Today I have learned two very important things: “The Wellcome Trust” is named after a person and not a noun (god bless my poor foreign grammar); and a company that wants to discharge 100 employees has 45 days to get its head around it.
These important yet distinct pieces of knowledge came from my ACAS training, at the Wellcome Trust. ACAS is an consultant organisation that provides “information, advice, training [and] conciliation […] for employers and employees to help prevent or resolve workplace problems”.
The ‘Wellcome Trust’ is the biggest UK biomedical charity, and it is spelled differently than ‘Welcome trust’ (this may deserve its own post).
What am I doing here?
A while ago The Crick Institute – the newly born organisation that assimilated the NIMR – decided it will consult with its employees via a ‘Representative Forum‘ rather than the already operating Unions. The “Crick Staff Forum” (CSF) is a table at which sits representatives of lab managers, PostDocs, administrators, etc… with the mandate to give a voice to problems that will raise in the notoriously complicated relationship between employees and employer. And to find better solutions to them.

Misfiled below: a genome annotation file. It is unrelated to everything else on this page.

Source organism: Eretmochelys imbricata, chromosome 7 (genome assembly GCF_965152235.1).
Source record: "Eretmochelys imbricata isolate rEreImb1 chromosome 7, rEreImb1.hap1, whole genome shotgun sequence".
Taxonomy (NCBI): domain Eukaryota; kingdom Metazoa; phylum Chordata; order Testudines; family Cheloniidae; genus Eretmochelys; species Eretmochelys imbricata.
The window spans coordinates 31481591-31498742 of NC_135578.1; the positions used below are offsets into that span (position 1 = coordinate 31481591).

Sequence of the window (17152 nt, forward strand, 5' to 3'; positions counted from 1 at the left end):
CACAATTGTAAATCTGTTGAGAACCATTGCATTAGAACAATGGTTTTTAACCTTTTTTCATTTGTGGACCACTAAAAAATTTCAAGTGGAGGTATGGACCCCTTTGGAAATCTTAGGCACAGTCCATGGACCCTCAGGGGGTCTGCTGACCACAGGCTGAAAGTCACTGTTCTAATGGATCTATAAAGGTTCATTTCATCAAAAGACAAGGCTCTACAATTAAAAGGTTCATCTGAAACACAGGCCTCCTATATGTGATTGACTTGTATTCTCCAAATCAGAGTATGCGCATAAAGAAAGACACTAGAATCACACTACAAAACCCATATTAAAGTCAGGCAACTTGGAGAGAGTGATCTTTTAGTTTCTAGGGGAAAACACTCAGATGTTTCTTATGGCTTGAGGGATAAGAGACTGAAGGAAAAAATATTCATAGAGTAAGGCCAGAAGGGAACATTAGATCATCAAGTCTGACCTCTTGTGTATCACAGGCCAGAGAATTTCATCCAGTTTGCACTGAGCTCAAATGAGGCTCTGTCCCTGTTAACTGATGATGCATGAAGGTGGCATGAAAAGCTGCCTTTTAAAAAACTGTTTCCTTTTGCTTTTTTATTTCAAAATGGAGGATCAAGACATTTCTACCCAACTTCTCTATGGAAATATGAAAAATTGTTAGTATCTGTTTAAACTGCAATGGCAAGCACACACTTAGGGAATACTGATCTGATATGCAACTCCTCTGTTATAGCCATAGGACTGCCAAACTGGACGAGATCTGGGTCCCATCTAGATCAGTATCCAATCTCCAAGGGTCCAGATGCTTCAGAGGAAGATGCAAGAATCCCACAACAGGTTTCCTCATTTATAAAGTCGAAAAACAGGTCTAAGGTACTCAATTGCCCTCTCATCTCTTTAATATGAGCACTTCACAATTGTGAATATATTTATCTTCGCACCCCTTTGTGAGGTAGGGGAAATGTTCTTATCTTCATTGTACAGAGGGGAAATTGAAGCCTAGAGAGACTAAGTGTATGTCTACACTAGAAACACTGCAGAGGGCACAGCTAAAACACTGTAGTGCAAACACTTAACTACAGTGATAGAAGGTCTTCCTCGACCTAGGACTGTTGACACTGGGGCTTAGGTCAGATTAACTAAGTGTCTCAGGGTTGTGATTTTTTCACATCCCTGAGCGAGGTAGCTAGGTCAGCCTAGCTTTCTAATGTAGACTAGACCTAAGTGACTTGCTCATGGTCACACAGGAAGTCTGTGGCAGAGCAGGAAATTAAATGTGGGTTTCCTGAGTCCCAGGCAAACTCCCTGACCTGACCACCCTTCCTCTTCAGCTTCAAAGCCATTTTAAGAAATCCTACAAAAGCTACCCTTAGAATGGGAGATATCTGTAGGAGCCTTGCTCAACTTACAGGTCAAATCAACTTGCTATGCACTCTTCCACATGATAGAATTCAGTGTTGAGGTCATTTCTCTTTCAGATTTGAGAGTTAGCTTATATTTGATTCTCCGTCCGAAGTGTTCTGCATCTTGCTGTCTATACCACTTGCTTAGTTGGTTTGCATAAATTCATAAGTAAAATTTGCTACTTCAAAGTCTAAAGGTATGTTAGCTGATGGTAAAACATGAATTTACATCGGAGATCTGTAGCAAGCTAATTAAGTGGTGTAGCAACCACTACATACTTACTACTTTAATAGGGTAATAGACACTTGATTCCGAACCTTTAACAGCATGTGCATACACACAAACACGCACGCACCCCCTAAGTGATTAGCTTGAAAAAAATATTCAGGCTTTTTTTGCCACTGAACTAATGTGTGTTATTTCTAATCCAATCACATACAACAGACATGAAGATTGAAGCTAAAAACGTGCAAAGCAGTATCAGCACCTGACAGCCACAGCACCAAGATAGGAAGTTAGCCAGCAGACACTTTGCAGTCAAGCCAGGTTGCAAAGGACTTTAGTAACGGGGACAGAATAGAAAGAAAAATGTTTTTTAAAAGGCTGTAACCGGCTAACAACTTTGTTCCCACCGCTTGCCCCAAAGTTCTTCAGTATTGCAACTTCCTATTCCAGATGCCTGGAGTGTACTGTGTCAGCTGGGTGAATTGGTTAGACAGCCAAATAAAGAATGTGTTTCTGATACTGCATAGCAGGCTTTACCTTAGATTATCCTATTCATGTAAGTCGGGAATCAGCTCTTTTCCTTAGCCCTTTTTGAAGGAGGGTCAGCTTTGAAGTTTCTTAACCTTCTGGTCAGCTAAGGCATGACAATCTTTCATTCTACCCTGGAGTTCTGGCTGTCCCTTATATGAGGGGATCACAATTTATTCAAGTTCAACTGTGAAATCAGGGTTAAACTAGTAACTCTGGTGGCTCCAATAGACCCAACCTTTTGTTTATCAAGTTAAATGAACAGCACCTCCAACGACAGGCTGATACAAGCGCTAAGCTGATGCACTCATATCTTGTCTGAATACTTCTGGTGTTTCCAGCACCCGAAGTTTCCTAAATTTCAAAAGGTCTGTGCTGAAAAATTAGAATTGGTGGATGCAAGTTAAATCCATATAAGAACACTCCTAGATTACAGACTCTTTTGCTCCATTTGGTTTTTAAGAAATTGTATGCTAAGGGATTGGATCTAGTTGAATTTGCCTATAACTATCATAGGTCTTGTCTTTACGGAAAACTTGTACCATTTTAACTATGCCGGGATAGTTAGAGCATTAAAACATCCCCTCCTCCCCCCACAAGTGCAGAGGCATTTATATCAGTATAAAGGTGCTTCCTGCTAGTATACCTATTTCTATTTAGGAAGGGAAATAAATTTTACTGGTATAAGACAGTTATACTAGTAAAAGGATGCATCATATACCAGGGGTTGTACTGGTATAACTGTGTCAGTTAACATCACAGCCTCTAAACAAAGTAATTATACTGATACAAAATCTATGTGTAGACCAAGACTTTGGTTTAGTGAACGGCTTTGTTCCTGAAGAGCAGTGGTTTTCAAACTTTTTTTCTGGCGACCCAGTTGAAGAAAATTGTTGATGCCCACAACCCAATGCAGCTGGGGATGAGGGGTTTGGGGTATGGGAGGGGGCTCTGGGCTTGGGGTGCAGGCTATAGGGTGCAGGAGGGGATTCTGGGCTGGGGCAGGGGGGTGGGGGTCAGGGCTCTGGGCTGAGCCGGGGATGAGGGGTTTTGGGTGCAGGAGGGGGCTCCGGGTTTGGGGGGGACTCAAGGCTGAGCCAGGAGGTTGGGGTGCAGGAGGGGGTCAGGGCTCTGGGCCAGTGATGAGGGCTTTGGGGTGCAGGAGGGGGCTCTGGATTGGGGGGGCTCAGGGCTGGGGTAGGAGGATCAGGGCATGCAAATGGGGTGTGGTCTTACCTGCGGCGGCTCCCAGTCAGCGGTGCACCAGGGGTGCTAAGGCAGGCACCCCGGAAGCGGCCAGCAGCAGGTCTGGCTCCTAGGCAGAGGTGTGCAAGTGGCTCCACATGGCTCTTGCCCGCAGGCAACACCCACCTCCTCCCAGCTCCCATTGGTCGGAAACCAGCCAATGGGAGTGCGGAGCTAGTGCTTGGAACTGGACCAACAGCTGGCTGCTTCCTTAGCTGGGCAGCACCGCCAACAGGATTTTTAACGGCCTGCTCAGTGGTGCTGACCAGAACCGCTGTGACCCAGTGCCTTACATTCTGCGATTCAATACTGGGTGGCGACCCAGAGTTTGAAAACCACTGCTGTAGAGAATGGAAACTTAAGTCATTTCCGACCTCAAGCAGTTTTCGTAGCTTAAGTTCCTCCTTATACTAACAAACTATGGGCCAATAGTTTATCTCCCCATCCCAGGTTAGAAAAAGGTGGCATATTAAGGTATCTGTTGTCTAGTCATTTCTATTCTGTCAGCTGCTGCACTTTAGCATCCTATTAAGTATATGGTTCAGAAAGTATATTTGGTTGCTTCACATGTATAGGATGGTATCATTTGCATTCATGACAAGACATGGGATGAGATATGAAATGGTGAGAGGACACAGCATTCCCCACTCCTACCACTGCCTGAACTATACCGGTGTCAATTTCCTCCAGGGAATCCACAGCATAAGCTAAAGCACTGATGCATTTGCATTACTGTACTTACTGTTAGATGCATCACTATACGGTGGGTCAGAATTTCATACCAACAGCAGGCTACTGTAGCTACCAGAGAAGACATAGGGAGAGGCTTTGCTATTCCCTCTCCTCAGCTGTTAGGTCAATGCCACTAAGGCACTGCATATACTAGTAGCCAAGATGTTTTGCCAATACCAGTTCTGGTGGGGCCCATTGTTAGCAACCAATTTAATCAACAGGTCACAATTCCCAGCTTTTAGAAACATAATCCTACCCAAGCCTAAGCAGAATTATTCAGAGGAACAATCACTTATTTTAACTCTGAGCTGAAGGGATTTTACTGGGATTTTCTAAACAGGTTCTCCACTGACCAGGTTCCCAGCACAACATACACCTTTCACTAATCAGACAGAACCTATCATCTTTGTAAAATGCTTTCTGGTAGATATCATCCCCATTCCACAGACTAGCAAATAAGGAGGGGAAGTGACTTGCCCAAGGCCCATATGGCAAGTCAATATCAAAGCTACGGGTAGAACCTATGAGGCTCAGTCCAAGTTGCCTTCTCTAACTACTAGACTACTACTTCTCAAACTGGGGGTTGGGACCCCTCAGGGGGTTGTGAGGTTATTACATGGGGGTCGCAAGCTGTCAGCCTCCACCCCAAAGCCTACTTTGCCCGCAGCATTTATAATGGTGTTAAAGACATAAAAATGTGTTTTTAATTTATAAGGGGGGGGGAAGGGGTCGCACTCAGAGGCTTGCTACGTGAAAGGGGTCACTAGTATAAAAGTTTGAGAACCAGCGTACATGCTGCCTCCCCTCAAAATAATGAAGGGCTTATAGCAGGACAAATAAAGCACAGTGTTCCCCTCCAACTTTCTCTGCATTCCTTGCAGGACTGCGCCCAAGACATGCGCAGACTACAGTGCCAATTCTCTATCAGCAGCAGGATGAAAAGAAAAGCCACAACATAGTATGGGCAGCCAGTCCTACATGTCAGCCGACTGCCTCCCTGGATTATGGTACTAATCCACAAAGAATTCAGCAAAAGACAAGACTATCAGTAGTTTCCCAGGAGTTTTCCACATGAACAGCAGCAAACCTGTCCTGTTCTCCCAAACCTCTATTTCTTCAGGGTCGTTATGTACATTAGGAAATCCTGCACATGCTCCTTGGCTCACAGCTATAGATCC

Although the initial idea was to democratically elect two PostDocs Reps from Mill Hill, a colleague of mine and I have been picked by “heads” of The Crick because unsurprisingly no one raised a hand at the call for nominees. Given I was already a PostDoc Committee’s member at NIMR, I was an easy victim. And persuasive ‘you-really-should-do-this-it-doesn’t-take-much-of-your-time’ arguments from the right people made ‘an offer I couldn’t refuse’.
So there I was, listening to a well prepared trainer about why the Forum is important, what are the dos and don’ts, and which scenarios we are likely to face. Excluded by the training were “the Managers”, subjects defined by the course as those who stay on the other side decision. The Directors.
Also PIs didn’t receive training, and PhD are just not included in the Forum as “educational duty” for the The Crick, not employees. Make perfectly sense, but I find it kinda pity.
With a change in the scale of involvement (The Crick has twice the employees than NIMR), and Unions out the game, I feel a higher responsibility for what is discussed at the Forum, and for what the PostDoc community at Mill Hill may expect from us. I also suspect the CSF will be a bit political to a certain level, an attitude to problems I am not accustom to.
One thing I certainly understood is that the CSF is not a place for negotiation. It is a room for consultation, a vague noun that expects to indicate:
“These are the options, which do you think we should take?”
… but still leaves ‘the Managers’ free to decide what to do.
With the first meeting due to the 19th of June – announced to be little more than ‘around the table’ introductions – I really hope the Forum to be quick, constructive and efficient. I am confident the same attitude will be present at other side of the table.